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Engine Blocks Support Bottom End And Bottom Line

Engine blocks are the core support for all of the rotating parts in the bottom of the engine, including the crankshaft, connecting rods and pistons (and camshaft on OHV engines).


While engines of the past needed a rebuild after 30,000 miles or so (if you took care of it) due to worn bearings and rings, today’s engines can last 200,000 miles or more even without regular maintenance. But when the engine block does fail, it’s usually an expensive repair. Some vehicle owners will forgo engine repairs like this and buy a new or used car instead. But some options won’t break the bank.

A “short block” consists of the cylinder block, crankshaft, pistons and connecting rods for OHC engines, and if it’s a pushrod engine, it also includes a camshaft and timing-chain assembly. Modern engines run tight tolerances between the pistons, piston rings and cylinder walls, so a lack of lubrication can create metal-on-metal contact and generate heat/friction, breaking down the ring seal. Crankshaft bearing clearances also have been reduced in recent years to accommodate thinner oils, making proper maintenance (i.e., oil-and-filter changes) necessary.


If a short block has been destroyed due to overheating or a lack of lubrication or maintenance, one option that counter professionals can offer  customers is a remanufactured short-block assembly. If a short-block replacement is done correctly, it can be profitable for jobbers and installers. But if it’s a DIYer undertaking such a complicated repair, it may be best to recommend a complete remanufactured engine instead. Most reman engines come with a warranty and therefore alleviate some of the risk and concern of replacing it.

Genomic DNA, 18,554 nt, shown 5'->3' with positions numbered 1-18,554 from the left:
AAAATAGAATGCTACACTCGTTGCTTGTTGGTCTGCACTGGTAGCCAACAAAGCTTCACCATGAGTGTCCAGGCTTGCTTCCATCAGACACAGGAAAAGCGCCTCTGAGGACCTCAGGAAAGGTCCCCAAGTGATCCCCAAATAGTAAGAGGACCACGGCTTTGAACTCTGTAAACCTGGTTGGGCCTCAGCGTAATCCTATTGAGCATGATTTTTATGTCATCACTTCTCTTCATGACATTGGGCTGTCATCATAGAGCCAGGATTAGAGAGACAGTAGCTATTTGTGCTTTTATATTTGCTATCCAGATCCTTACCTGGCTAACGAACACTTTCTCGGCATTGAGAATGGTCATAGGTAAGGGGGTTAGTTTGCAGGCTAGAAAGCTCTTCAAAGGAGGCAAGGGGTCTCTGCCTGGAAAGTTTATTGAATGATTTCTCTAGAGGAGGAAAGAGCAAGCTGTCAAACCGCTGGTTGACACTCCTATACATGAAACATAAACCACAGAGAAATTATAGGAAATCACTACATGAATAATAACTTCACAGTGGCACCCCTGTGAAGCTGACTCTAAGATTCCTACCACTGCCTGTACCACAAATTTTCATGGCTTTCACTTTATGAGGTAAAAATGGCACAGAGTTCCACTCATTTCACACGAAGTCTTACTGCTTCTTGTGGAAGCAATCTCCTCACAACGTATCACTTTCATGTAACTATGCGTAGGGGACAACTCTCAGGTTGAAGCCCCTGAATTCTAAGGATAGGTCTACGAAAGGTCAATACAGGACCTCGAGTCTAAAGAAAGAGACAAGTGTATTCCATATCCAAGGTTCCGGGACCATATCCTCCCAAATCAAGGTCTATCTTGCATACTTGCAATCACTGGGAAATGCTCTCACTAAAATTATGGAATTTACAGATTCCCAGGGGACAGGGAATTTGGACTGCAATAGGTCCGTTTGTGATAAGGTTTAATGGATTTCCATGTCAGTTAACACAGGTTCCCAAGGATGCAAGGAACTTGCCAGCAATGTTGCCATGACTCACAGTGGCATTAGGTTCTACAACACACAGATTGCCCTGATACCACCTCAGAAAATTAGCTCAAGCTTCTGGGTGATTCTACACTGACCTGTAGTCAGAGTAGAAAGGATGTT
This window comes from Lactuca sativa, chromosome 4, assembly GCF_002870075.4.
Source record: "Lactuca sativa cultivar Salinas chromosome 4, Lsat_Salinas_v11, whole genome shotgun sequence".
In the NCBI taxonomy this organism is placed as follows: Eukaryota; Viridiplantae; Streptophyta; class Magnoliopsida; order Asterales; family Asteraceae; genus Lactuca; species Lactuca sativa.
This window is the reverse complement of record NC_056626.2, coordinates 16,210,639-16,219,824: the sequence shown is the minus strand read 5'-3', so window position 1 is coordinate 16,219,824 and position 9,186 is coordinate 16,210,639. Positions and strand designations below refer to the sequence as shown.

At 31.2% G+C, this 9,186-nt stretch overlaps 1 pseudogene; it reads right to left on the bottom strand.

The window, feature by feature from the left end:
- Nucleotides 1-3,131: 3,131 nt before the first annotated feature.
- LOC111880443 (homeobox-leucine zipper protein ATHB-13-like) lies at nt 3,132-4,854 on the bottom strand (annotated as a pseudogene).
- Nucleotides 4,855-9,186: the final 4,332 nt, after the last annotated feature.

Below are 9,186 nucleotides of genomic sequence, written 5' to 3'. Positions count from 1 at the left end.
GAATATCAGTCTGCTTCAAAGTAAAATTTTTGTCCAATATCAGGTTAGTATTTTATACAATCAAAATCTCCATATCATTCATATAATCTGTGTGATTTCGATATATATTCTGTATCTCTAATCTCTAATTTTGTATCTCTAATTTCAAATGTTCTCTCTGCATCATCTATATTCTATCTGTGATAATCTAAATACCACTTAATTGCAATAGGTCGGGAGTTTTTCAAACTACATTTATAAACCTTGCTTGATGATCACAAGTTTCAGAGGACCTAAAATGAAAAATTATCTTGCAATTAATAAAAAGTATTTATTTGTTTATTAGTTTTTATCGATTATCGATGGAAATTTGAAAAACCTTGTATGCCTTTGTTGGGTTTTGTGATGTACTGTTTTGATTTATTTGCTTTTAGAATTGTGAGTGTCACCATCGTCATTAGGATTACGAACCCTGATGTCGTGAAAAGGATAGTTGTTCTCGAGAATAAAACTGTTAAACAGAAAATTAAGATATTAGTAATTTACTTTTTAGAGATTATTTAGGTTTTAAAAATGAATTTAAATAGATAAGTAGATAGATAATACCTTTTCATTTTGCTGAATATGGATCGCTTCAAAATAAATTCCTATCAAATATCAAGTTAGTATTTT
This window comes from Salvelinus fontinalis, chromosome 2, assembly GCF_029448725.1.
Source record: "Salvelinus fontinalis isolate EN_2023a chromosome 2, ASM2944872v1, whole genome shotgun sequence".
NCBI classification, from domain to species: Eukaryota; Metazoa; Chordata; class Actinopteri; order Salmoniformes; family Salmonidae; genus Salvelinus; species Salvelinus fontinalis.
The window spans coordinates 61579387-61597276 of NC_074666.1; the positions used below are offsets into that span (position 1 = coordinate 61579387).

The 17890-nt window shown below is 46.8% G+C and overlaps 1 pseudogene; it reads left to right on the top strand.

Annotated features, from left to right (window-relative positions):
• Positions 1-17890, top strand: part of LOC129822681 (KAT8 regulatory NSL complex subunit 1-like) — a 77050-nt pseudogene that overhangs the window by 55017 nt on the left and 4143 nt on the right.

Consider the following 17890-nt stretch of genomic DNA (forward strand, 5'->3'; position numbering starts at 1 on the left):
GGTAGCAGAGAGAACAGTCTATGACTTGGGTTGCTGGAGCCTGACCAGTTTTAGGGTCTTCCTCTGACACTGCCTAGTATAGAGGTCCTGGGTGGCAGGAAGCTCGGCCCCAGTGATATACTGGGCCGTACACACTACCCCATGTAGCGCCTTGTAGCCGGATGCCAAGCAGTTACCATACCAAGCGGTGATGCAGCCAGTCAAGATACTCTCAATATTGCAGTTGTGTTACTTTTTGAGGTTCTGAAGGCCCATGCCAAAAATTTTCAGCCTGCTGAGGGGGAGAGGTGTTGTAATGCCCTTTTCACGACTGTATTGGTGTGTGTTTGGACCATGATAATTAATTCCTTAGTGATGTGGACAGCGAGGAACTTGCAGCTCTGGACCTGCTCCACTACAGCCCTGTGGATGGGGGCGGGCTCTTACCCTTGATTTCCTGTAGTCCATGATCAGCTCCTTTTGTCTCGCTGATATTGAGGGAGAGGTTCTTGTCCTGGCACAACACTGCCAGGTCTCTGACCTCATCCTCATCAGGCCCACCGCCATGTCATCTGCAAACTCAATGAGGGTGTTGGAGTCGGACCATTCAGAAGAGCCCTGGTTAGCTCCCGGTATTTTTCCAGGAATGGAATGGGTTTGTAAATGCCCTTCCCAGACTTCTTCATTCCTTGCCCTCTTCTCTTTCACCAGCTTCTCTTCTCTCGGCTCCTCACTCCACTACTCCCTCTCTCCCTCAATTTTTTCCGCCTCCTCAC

Because the cylinder block contains the combustion process, there’s a great deal of heat and pressure generated by igniting a mixture of fuel and air to produce an explosion. If the engine has an overheating issue, the heat can cause the cylinder heads to warp or a head gasket to leak. A lack of lubrication can produce enough heat to gall the bearings and snap a connection rod, which could, in turn, break through the side of the block, making a big pile of scrap.


Another problem with cylinder blocks is that it may be porous, which is often the result of a casting defect during the manufacturing process. This affects certain engines more than others, including some older V-8s and import applications. Porosity can lead to leaks and cracks in the block, which can be cold-welded or stitched in some cases. But unless the block is scarce, it’s usually best to replace it.

A cracked block may result in symptoms such as oil and coolant mixing, overheating, low compression or excessive smoke. The cost of repairing a cracked block varies, depending on the shop, the severity of the crack and the application. Used engines are another option, but they are a gamble because you often don’t know the engine’s history or any hidden problems. The technique used to repair the crack also can affect the repair cost, so your customer will have to consider if it’s more cost-effective to buy a new engine or even a new car.

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